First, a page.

Mitchel Stammen had had an impressive 13 points in the first half, getting to the rim, slashing, driving, and efficient for hitting the wide open looks he got from the Redskins’ patient working of the basketball.  A pair of three-pointers from the wing midway through the second quarter was only the overture to his opera.

He came out firing in the third, eclipsing his first half total of 13 with 16 more…three more 3’s, stickbacks on offensive rebounds, drives to the rim, and free throws.  Everything he threw up seemed to go in.  It staked St. Henry to a 40-33 advantage at the start of the fourth quarter.

But then the ‘madness’ began.  Versailles, buoyed a a couple of sloppy St. Henry possession, turned them into buckets.  The Redskins, for one reason or another, sagged in their defensive effort.  The Tigers got to the rim, to the line, and back into the game for real when at 4:05 of the fourth quarter Justin Ahrens finally found his stroke from three-point range.  His rainbow from the left wing gave Versailles a one-point lead…and new life.

“Defensively, we played three quarters of pretty good basketball,”  said Eric Rosenbeck afterwards, staring blankly as he spoke of it.  “But then in the fourth we gave up 21 points.  We have to get more fundamental.  It’s cliche’, but it’s true.  We have to get more fundamental and stay solid in our matchups.  Our guys are doing everything I ask of them, and if we keep doing that we’ll be fine.  We gotta’ keep moving forward.”

3gs_284x300Well, things did move forward.  The two teams reverted to trading leads, and free throws, as the clock wound down.

Time outs were exchanged to gauge strategies.

Exhausted players tried to catch a breath and the energy for one final push.

It came down to 12 seconds and a 51-51 tie, with Versailles in possession of the basketball and a play designed for Justin Ahrens to create something…a shot, a pass, whatever it took to get an open look at the rim.  With six seconds and the ball in his hands he drew a double-team and frantically looked for an open teammate.  The first he found was Wendel, standing along on the wing, about 24 feet from the basket.  Instinctively Ahrens snapped a pass to him and there was no time for indecision.  Wendel launched a long, arching shot, that given the circumstances of having overcome such a deficit already, seemed destined to make the moment complete by sealing the game and the win.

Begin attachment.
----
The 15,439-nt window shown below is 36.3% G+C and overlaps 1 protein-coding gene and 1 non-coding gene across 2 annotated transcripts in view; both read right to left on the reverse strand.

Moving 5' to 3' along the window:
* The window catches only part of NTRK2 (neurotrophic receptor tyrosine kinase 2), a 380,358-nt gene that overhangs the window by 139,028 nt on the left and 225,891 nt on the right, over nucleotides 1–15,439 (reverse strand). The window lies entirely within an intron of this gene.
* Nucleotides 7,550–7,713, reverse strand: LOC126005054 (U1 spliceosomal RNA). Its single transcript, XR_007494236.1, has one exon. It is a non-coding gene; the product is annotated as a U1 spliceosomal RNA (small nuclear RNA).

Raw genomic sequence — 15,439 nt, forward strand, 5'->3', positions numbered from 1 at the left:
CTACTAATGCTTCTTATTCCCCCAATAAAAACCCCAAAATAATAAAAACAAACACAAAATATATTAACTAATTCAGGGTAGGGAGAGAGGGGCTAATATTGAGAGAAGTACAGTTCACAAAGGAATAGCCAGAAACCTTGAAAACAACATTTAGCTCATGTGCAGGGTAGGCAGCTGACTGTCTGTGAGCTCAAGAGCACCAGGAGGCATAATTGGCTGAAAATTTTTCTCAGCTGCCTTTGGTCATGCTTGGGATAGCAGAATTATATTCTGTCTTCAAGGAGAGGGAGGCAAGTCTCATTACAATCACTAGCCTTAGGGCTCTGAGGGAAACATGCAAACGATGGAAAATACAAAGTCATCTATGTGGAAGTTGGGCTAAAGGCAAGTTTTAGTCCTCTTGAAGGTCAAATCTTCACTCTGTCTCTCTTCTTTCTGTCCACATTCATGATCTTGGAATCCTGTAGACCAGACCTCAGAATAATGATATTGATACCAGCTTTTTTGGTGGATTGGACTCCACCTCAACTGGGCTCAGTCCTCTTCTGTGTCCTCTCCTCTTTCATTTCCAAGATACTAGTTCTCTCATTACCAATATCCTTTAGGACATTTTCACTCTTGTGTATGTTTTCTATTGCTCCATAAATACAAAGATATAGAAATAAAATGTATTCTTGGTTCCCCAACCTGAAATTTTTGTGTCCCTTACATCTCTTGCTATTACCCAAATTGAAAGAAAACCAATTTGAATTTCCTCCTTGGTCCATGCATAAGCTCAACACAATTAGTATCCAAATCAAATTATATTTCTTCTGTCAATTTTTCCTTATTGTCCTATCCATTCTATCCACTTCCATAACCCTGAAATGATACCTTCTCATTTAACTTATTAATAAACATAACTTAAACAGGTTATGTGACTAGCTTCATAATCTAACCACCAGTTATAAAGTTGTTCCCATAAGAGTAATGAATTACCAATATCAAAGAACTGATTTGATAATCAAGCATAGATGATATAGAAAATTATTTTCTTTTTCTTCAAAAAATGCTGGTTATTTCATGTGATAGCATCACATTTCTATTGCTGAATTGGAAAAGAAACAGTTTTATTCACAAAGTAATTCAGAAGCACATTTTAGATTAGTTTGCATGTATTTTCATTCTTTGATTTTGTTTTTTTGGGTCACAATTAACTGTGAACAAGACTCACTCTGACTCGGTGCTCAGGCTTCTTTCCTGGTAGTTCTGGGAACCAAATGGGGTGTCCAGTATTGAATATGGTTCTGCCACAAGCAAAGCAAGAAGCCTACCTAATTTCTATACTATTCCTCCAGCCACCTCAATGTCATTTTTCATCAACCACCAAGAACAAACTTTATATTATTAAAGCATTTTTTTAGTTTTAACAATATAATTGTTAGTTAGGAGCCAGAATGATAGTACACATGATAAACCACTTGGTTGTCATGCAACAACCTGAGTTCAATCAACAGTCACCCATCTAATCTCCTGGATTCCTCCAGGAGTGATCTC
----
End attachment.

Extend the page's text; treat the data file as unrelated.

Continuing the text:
Wendel’s shot gently kissed the back iron of the rim and pitched down through the net as the other nine players looked on.  His teammates erupted.  The St. Henry kids simply hung their heads and headed for the bench and the handshake line.

Afterwards, Mitch Stammen spoke quietly of his 36 points, but more poignantly, of his regret for not being more aggressive in trying to deny Wendel’s game-winning effort.

“It was a good night because I got some shots to fall, but I have to give the credit for that to my teammates,” he shared.  “They were getting into the gaps of their zone and kicking it back out to me…some good inside-out looks.  It was pretty much a matter of me catching the ball and shooting it.  They were the ones doing all the work, getting me the open shots.